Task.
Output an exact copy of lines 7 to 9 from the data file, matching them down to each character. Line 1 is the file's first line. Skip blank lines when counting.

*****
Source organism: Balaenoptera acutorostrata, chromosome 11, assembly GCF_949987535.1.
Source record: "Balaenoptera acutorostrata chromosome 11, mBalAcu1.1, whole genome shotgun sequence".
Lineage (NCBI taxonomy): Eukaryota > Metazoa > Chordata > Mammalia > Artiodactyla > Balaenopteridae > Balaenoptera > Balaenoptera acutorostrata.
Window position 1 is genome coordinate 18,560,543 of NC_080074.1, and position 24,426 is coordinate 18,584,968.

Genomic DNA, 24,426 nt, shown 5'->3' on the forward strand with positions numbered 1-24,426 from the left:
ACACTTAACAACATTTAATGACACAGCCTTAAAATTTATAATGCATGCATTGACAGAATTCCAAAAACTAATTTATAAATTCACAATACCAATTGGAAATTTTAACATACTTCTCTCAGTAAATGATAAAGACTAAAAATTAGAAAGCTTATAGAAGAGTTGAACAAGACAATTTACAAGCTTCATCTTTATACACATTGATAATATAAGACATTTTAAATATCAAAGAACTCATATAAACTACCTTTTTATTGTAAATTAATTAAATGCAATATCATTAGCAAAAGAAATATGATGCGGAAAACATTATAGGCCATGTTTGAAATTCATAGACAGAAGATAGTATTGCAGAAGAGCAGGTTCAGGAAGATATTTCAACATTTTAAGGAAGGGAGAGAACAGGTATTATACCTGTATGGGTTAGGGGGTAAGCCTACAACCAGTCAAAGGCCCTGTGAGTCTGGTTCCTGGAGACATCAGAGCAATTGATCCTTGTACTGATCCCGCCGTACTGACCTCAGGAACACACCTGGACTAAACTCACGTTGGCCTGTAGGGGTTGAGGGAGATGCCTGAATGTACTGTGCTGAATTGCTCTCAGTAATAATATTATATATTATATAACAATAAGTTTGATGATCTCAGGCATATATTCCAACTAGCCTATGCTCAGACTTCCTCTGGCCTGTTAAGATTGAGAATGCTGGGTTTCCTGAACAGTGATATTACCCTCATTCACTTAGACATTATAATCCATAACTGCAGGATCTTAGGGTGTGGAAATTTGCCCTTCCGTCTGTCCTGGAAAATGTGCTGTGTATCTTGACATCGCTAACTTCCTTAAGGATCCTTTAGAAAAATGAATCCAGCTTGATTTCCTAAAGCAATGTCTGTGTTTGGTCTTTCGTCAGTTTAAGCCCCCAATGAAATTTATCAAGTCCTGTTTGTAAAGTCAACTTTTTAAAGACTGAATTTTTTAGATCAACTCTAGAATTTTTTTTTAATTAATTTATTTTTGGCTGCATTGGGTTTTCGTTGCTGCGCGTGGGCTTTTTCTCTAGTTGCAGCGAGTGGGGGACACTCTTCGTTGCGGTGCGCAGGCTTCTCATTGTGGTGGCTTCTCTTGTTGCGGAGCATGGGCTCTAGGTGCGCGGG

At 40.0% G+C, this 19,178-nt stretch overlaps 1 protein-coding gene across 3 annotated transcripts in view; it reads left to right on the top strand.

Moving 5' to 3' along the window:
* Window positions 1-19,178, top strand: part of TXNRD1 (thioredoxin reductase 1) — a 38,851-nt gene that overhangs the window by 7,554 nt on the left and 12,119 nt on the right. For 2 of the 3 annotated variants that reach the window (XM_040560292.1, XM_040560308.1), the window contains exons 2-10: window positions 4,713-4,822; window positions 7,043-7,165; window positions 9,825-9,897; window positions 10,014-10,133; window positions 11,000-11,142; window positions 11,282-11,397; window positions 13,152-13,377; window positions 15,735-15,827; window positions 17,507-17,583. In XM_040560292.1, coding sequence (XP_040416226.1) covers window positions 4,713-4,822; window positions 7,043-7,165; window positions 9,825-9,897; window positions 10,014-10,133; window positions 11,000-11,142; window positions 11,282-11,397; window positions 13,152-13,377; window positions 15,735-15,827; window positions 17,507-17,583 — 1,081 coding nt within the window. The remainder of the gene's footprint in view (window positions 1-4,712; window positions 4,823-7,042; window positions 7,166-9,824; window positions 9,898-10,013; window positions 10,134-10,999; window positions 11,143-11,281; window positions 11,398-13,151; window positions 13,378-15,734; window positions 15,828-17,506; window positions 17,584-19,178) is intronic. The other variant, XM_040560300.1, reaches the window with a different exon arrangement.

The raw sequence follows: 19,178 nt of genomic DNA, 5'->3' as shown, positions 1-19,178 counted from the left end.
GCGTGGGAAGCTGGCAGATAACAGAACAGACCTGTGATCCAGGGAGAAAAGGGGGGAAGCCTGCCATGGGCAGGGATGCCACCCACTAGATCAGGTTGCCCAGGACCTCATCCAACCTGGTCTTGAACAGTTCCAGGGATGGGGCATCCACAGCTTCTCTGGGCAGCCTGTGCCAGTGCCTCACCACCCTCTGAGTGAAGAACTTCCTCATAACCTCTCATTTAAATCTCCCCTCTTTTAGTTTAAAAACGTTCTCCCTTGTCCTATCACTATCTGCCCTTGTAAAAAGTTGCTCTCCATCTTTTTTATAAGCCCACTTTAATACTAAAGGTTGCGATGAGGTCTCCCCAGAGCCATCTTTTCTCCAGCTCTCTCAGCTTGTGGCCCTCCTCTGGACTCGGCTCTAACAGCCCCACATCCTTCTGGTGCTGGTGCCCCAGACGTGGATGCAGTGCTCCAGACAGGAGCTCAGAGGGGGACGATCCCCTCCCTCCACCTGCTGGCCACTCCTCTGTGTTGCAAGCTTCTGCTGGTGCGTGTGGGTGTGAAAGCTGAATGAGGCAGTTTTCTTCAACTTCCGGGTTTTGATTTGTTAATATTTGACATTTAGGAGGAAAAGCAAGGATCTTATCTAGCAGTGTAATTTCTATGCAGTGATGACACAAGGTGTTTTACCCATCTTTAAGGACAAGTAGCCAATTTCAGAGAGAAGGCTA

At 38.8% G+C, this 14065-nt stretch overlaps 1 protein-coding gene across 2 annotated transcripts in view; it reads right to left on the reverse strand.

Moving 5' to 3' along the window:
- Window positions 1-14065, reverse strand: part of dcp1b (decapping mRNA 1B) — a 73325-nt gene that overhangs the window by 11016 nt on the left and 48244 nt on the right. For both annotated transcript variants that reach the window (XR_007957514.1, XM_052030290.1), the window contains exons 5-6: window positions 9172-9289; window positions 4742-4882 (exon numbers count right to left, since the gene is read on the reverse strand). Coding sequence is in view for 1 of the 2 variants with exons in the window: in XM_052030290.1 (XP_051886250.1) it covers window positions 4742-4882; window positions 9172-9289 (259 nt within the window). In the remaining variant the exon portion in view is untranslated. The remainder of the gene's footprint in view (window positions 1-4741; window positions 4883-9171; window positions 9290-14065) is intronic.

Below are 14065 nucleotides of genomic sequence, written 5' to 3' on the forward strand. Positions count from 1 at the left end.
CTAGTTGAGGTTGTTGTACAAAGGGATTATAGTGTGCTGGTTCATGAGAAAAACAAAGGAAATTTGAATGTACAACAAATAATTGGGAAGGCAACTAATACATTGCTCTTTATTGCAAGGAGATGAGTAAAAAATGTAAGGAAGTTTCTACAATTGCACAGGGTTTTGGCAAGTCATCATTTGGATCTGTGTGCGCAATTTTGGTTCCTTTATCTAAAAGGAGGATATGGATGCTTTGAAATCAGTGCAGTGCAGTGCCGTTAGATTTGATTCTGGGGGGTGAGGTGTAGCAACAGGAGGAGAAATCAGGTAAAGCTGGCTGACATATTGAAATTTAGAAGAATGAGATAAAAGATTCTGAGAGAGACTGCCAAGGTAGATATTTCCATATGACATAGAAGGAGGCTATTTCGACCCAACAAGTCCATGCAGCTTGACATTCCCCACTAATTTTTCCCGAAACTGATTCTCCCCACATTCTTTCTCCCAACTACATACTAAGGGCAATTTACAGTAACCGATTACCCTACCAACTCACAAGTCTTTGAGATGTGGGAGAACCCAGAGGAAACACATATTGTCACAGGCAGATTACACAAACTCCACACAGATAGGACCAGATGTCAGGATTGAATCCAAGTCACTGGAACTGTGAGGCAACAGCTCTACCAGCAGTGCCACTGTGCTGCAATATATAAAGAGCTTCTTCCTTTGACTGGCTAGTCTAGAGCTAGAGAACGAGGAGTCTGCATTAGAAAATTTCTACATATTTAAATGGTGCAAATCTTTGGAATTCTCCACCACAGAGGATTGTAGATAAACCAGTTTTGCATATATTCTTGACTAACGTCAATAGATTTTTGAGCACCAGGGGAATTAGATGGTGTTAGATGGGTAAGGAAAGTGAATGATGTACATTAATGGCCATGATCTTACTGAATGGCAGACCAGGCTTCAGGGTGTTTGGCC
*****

At 40.0% G+C, this 19,178-nt stretch overlaps 1 protein-coding gene across 3 annotated transcripts in view; it reads left to right on the top strand.

Moving 5' to 3' along the window:
* Window positions 1-19,178, top strand: part of TXNRD1 (thioredoxin reductase 1) — a 38,851-nt gene that overhangs the window by 7,554 nt on the left and 12,119 nt on the right. For 2 of the 3 annotated variants that reach the window (XM_040560292.1, XM_040560308.1), the window contains exons 2-10: window positions 4,713-4,822; window positions 7,043-7,165; window positions 9,825-9,897; window positions 10,014-10,133; window positions 11,000-11,142; window positions 11,282-11,397; window positions 13,152-13,377; window positions 15,735-15,827; window positions 17,507-17,583. In XM_040560292.1, coding sequence (XP_040416226.1) covers window positions 4,713-4,822; window positions 7,043-7,165; window positions 9,825-9,897; window positions 10,014-10,133; window positions 11,000-11,142; window positions 11,282-11,397; window positions 13,152-13,377; window positions 15,735-15,827; window positions 17,507-17,583 — 1,081 coding nt within the window. The remainder of the gene's footprint in view (window positions 1-4,712; window positions 4,823-7,042; window positions 7,166-9,824; window positions 9,898-10,013; window positions 10,134-10,999; window positions 11,143-11,281; window positions 11,398-13,151; window positions 13,378-15,734; window positions 15,828-17,506; window positions 17,584-19,178) is intronic. The other variant, XM_040560300.1, reaches the window with a different exon arrangement.